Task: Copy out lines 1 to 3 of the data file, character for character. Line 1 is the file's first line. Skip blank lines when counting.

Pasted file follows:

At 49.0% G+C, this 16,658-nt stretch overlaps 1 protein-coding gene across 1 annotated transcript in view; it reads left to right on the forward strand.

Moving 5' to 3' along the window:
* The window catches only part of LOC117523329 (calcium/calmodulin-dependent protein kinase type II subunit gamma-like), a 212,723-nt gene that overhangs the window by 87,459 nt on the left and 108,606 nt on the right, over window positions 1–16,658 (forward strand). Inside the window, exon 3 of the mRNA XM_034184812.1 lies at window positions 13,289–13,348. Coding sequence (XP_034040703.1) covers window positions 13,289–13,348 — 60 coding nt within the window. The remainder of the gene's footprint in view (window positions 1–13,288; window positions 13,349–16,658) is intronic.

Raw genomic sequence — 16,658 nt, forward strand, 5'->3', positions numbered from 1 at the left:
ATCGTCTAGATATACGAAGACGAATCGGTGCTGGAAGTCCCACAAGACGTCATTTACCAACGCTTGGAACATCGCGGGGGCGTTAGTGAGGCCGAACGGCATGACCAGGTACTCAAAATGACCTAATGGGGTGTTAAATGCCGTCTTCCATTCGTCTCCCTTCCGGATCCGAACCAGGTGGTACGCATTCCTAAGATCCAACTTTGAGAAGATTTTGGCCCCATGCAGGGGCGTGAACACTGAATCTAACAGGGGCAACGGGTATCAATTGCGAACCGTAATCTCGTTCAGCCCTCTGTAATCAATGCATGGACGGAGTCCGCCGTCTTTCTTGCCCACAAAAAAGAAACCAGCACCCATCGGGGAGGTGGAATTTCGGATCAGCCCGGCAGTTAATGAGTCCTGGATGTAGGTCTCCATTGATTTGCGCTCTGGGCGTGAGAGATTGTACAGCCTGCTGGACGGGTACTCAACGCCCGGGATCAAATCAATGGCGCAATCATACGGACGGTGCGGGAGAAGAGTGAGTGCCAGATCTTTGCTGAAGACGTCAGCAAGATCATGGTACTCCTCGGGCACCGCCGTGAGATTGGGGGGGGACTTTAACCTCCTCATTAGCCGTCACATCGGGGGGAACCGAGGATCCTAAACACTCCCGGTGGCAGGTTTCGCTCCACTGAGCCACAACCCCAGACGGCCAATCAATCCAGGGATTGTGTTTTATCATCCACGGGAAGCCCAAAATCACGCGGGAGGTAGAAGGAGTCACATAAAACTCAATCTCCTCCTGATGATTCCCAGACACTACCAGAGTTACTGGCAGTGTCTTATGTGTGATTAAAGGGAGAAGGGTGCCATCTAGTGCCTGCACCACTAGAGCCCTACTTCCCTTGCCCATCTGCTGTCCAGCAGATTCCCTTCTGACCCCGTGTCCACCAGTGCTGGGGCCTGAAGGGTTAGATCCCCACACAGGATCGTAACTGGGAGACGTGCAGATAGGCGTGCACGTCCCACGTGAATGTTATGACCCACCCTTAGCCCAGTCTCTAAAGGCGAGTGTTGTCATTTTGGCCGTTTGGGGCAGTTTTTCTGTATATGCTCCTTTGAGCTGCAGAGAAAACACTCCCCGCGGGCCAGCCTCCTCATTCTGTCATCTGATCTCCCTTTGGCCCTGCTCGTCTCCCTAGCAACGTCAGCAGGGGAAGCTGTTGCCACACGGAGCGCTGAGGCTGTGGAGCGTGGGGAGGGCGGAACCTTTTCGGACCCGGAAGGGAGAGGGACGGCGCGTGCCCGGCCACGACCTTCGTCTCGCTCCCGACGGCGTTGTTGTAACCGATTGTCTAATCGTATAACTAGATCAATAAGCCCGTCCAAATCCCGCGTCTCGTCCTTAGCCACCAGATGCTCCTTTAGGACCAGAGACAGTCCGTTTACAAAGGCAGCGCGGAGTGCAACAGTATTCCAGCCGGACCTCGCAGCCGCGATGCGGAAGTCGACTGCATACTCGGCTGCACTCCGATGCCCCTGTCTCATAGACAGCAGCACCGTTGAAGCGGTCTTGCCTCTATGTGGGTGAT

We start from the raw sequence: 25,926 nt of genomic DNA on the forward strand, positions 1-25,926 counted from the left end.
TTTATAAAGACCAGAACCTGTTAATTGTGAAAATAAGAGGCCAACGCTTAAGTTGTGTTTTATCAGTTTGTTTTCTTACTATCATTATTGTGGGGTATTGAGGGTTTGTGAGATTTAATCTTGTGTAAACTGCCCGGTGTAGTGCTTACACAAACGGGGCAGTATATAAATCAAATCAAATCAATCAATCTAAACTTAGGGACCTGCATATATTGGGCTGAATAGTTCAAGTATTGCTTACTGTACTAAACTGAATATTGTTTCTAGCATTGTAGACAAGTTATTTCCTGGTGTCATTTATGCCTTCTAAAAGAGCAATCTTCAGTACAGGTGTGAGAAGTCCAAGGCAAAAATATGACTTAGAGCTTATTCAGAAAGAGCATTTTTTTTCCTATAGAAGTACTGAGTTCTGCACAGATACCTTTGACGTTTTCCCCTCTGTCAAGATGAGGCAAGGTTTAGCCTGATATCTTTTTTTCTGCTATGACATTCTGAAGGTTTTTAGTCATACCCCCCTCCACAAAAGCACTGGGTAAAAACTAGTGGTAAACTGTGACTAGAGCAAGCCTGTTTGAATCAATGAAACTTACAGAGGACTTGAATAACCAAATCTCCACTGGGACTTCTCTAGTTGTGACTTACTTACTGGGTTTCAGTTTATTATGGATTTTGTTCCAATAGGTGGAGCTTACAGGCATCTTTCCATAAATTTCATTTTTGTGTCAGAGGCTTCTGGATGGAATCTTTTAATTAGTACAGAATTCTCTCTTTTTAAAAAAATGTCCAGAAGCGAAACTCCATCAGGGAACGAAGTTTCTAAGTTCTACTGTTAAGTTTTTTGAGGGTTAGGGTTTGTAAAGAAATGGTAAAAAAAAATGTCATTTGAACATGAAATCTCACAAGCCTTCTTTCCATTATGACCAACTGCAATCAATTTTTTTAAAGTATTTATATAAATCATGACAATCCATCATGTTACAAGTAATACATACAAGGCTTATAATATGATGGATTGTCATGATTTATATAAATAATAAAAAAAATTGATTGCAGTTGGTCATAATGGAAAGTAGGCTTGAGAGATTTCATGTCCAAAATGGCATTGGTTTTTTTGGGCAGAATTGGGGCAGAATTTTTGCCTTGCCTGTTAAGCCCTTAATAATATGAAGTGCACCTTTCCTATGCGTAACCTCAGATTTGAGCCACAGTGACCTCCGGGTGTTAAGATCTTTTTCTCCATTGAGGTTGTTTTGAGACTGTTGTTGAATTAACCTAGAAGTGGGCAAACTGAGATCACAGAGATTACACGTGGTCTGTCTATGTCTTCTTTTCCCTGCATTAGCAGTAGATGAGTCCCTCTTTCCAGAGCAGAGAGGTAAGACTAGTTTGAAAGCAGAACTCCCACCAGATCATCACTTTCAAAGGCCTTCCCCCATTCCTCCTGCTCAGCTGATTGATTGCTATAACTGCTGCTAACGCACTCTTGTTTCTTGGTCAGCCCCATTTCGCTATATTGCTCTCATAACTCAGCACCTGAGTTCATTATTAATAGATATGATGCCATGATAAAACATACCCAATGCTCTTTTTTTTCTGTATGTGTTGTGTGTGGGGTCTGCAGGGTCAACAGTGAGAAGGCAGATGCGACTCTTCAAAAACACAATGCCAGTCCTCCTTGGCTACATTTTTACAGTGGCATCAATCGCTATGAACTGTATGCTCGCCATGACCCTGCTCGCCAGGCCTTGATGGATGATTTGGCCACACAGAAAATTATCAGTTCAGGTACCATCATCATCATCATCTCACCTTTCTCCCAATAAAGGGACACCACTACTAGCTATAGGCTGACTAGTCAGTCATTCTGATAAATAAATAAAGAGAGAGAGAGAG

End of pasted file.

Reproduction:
At 49.0% G+C, this 16,658-nt stretch overlaps 1 protein-coding gene across 1 annotated transcript in view; it reads left to right on the forward strand.

Moving 5' to 3' along the window:
* The window catches only part of LOC117523329 (calcium/calmodulin-dependent protein kinase type II subunit gamma-like), a 212,723-nt gene that overhangs the window by 87,459 nt on the left and 108,606 nt on the right, over window positions 1–16,658 (forward strand). Inside the window, exon 3 of the mRNA XM_034184812.1 lies at window positions 13,289–13,348. Coding sequence (XP_034040703.1) covers window positions 13,289–13,348 — 60 coding nt within the window. The remainder of the gene's footprint in view (window positions 1–13,288; window positions 13,349–16,658) is intronic.